Joanna Federico (Kentucky Historical Society and Kentucky Oral History Commission) Lara Kelland (University of Louisville), Sharon Leon (Michigan State University) and I are hosting a day of hacking on March 27 during the National Council on Public History’s annual conference to bring the existing digital public projects on mass shootings into conversation, and to create a central place for new work.
A full description is below. Our work will be added and updated to the website aftertheshots.org for those who wish to follow along!
Columbine. Sandy Hook. Mother Emanuel. Pulse Nightclub. The history of the past two decades is littered with the names of the sites of tragedy—sites and communities torn apart by mass gun violence. Though these incidents continue to multiply, with their graphic media coverage and expansive digital footprint, public historians are just beginning to come together to assemble resources to document and preserve the complicated histories of these events.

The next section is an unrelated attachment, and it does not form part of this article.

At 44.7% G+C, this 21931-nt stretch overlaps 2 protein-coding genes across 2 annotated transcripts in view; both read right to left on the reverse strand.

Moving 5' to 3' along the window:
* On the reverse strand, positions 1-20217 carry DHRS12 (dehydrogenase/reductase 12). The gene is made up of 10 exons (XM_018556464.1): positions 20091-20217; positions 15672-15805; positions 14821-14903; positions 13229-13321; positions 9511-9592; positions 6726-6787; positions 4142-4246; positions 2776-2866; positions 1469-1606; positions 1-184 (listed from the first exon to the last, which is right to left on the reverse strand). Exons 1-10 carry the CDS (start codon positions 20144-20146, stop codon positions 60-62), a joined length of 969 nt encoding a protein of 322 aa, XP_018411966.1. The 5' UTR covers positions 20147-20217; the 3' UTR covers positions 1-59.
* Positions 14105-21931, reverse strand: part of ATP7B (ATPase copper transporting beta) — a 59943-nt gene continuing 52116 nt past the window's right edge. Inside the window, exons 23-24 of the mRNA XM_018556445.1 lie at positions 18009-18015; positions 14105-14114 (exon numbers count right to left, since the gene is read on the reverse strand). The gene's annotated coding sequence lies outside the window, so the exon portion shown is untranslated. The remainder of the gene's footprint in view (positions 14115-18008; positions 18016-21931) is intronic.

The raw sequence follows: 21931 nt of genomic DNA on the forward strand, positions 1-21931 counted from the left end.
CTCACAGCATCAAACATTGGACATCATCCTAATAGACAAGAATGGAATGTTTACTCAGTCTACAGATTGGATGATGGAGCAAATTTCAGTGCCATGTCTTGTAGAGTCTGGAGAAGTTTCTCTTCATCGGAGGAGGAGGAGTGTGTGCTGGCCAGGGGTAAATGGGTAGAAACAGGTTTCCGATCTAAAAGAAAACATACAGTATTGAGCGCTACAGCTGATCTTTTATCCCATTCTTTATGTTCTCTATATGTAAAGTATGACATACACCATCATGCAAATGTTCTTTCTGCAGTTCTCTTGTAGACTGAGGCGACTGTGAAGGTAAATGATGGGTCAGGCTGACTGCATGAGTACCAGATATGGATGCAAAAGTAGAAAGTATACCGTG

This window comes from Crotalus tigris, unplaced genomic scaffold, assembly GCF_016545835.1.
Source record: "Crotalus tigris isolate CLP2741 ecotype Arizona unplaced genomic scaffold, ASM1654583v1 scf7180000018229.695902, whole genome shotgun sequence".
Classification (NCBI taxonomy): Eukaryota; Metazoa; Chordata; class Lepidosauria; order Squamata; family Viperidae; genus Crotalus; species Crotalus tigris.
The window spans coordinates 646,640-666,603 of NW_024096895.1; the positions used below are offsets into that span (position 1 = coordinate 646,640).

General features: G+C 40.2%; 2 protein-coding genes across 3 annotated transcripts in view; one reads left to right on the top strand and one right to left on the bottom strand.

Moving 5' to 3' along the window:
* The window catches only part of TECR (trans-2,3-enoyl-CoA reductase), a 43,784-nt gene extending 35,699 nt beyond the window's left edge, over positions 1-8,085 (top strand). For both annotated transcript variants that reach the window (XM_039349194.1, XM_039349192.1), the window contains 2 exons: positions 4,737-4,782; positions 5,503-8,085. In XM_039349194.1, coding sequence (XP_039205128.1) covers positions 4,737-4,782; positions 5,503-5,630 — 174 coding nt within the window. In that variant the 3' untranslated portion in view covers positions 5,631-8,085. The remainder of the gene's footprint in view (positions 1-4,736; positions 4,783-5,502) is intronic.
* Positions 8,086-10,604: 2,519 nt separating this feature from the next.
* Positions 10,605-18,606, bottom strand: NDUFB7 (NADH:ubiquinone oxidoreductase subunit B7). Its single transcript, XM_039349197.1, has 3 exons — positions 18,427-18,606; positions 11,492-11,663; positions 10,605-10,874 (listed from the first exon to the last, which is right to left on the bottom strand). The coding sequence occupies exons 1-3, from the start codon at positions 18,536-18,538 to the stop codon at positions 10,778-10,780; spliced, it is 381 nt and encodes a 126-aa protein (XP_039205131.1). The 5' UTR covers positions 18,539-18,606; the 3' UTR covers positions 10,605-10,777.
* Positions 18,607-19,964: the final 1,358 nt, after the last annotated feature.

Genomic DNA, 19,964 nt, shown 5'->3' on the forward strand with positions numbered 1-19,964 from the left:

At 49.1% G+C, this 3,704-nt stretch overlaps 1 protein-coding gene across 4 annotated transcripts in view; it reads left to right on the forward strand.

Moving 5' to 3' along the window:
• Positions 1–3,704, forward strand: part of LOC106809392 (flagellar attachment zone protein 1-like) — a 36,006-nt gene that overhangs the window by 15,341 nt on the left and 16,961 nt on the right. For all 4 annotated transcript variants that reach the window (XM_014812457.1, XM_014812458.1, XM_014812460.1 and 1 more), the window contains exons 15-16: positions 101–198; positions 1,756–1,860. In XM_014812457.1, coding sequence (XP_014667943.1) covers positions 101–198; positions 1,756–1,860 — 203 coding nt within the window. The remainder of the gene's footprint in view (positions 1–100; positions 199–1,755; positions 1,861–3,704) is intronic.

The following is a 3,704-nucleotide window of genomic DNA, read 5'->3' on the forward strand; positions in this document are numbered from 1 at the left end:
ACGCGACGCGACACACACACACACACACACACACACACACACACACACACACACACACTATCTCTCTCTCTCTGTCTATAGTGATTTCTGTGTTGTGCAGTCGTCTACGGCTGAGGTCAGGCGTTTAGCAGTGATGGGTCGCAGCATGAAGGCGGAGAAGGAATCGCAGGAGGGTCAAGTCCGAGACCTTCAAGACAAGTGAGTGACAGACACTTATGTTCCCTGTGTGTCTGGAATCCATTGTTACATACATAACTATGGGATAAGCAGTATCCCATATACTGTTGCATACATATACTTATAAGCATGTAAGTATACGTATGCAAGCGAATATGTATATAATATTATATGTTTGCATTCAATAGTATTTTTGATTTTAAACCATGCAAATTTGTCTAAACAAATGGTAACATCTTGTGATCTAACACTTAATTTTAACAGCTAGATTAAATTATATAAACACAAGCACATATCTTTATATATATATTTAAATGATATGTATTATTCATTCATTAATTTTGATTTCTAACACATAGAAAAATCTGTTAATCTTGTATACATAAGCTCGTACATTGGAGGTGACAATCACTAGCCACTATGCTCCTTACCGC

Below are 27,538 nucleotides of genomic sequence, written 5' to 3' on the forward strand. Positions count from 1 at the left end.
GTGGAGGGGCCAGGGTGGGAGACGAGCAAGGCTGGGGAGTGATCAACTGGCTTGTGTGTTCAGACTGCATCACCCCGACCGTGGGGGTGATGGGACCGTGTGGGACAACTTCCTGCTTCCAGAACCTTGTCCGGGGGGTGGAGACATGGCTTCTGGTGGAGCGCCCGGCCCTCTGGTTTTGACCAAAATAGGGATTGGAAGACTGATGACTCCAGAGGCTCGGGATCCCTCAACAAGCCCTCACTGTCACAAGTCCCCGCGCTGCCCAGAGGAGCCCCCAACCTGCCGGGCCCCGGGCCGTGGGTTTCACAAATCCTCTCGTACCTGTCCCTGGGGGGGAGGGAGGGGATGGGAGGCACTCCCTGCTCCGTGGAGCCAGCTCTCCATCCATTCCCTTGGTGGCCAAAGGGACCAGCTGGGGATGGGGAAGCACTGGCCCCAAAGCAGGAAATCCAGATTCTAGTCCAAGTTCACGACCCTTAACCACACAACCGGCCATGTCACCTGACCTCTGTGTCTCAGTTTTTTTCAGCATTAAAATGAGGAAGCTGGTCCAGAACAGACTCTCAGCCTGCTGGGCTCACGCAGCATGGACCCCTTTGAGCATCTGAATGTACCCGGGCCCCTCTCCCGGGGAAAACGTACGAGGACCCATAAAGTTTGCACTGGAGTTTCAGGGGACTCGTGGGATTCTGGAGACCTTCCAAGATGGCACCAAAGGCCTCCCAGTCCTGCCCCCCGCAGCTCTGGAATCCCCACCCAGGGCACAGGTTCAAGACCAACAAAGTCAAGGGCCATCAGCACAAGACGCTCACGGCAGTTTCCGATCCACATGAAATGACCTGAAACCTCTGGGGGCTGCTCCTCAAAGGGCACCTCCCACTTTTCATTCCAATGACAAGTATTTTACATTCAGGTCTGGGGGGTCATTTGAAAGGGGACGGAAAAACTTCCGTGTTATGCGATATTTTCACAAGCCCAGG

Join us for an active day of hacking to bring the existing digital public projects on mass shootings into conversation, and to create a central place for new work. We encourage participants with all ranges of digital skill levels — expert researchers, coders, designers, and public historians working with communities touched by this type of violence. Participants with their own projects or those wishing to contribute to others are welcome. Together we will build a digital commons that provides access to as much known public history work, memorial sites, and open public data about mass shootings and their aftermath. Then, through the remainder of the conference, we will engage with a number of linked session related to mass shootings and gun violence to form a lasting virtual community around this work.